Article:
Speech Therapy: My Eustachian Tube Dysfunction

                                           Source: blogs.webmd.com via Laura on Pinterest

The longer I live in Central Texas, the worse my allergies seem to get despite daily Flonase. My ears have been stopped up for a while, but the left one was really bad this morning, so I buckled under and saw the physician assistant. He immediately asked me about Q-tip use and allergies, looked in my ears, and diagnosed me with Eustachian Tube Dysfunction.

My First Thought - Sympathy for My Students with Ear Infections - I'm a little clogged up and slightly dizzy, but I don't have pain like many of my students. I do find myself turning my right ear to my family to listen, and I've turned up the volume on the Olympics. My poor students with ear problems are often in much more pain. No wonder they end up with speech/language problems! It does take effort to listen.

My Second Thought - Take Care of Yourself: It was a little embarrassing to admit that I'm an SLP with clogged ears. I kept thinking the feeling would go away. Now, I'm hoping the oral steroids (darn, there go my Olympic chances!) will take care of everything before I go back to work.

I've also got to to back to using Q-tips in just my outer ear. I remember when my grandmother had ear problems because she kept using swabs. She said she just wanted the feeling to go away, and I told her the old saying, "Don't put anything in your ear that's smaller than your elbow". Well, looks like I forgot that somewhere along the way!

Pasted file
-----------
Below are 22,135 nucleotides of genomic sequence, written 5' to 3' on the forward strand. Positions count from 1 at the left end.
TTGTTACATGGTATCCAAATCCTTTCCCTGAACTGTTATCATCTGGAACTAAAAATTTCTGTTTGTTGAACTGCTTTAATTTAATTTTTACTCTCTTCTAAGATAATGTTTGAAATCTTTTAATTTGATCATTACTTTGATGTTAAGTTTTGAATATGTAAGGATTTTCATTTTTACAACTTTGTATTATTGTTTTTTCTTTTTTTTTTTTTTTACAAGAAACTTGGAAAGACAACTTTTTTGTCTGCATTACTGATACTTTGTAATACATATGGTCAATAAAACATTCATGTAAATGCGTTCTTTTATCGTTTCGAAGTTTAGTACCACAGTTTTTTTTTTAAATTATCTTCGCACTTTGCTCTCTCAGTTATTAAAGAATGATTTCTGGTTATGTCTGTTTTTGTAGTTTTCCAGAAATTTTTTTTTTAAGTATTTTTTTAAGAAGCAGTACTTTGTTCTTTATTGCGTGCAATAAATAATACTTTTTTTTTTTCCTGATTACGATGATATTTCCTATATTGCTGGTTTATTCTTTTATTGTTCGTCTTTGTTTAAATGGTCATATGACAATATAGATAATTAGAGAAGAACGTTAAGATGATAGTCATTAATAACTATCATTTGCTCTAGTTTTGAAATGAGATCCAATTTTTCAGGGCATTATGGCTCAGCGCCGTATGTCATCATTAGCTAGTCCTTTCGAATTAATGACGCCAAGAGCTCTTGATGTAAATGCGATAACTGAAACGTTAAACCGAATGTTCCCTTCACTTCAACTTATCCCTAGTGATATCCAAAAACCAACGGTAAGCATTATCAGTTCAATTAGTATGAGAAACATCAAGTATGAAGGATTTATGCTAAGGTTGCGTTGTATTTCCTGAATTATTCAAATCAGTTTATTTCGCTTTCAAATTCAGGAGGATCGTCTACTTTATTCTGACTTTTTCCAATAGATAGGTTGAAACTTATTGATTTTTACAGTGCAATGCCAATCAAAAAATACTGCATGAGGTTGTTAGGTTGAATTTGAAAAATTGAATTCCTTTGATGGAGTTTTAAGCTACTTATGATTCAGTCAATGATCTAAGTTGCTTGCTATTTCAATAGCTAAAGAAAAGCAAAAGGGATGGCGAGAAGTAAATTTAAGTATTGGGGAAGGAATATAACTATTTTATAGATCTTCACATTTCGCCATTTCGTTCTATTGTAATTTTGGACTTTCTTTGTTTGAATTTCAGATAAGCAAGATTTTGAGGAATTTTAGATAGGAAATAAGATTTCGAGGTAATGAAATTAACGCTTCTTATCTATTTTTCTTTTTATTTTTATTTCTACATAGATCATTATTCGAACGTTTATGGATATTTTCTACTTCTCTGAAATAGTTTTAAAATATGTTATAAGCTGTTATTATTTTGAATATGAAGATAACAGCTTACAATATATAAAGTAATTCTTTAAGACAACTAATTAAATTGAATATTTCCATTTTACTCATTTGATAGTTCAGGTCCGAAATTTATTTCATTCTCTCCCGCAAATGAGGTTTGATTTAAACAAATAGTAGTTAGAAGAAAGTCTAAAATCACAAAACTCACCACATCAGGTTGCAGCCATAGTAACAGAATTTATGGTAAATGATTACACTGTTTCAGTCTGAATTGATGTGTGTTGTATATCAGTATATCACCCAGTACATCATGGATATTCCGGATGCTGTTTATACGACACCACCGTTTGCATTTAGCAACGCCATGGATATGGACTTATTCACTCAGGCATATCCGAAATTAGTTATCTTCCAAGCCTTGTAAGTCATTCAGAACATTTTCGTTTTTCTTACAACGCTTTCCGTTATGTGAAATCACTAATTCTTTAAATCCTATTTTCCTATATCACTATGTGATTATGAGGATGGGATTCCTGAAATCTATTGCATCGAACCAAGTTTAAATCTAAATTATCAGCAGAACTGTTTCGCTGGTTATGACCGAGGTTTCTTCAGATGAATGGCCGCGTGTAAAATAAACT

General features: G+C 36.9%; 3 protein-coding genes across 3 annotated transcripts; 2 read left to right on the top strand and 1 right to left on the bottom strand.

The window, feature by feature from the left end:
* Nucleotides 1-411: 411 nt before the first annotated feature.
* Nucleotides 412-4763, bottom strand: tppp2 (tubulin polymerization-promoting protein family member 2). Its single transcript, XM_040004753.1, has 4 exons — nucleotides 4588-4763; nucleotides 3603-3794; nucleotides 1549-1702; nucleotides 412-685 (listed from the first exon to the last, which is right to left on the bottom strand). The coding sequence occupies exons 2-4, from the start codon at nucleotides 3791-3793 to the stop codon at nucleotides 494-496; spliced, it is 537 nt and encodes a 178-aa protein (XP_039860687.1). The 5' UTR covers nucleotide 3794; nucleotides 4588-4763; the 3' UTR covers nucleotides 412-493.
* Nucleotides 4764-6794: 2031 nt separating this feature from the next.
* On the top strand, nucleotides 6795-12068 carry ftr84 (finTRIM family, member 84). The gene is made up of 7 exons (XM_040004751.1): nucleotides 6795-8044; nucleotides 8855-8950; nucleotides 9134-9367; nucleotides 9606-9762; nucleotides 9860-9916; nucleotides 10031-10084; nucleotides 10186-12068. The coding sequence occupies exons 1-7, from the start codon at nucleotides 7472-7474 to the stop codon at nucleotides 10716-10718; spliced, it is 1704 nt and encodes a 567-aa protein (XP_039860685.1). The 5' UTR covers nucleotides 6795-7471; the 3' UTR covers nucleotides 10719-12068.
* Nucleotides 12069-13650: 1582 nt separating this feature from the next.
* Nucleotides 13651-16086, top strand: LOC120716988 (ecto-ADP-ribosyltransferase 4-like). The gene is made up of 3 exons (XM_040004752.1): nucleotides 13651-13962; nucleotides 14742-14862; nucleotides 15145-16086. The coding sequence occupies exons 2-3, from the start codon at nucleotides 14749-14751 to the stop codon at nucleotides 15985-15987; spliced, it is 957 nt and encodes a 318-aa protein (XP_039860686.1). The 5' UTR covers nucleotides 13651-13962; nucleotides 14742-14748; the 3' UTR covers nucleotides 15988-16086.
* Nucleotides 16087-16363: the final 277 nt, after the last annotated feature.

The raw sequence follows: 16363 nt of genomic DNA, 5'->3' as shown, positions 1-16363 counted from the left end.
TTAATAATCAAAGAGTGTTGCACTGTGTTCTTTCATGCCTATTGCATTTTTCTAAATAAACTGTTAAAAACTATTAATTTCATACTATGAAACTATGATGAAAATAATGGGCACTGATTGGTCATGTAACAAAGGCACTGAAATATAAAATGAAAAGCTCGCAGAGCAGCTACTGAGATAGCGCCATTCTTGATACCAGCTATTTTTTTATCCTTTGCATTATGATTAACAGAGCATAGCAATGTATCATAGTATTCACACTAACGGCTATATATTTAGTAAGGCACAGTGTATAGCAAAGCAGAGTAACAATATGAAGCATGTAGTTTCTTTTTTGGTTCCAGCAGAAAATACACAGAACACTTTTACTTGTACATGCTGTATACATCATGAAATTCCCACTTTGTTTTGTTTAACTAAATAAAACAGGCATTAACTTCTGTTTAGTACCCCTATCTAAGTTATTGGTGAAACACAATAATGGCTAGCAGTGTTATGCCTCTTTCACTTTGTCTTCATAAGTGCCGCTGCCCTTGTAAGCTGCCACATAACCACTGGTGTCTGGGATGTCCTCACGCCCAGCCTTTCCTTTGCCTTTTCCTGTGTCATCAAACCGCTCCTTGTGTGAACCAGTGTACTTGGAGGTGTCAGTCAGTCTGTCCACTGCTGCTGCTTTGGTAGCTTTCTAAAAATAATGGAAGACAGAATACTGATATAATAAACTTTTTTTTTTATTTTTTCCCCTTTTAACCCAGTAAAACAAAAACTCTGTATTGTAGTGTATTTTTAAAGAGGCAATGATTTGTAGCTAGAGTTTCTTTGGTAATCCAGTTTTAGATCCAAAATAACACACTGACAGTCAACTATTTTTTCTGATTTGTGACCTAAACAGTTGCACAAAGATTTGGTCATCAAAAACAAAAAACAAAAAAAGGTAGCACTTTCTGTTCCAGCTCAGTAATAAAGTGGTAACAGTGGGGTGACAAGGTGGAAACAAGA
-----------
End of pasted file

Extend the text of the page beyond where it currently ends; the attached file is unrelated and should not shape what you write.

My Third Thought - I Don't Retain What I Don't Use - my 16-year-old son peppered me with questions about why I was feeling dizzy and did the U.S. gymnasts have bigger Eustachian tubes and therefore better balance, and why is balance housed in the ear? I had to look some things up. It's been 19 years since I was in grad school, and while I can discuss ear infections in general terms, my son made me realize how much knowledge I had lost.

I was thinking about clogged ears as just a pesky thing that wouldn't go away. I hope I now have greater sympathy for my students and put more thought into what may have caused their speech/language problems.

What about you? Have you had any learning experiences this summer - intentional or not?

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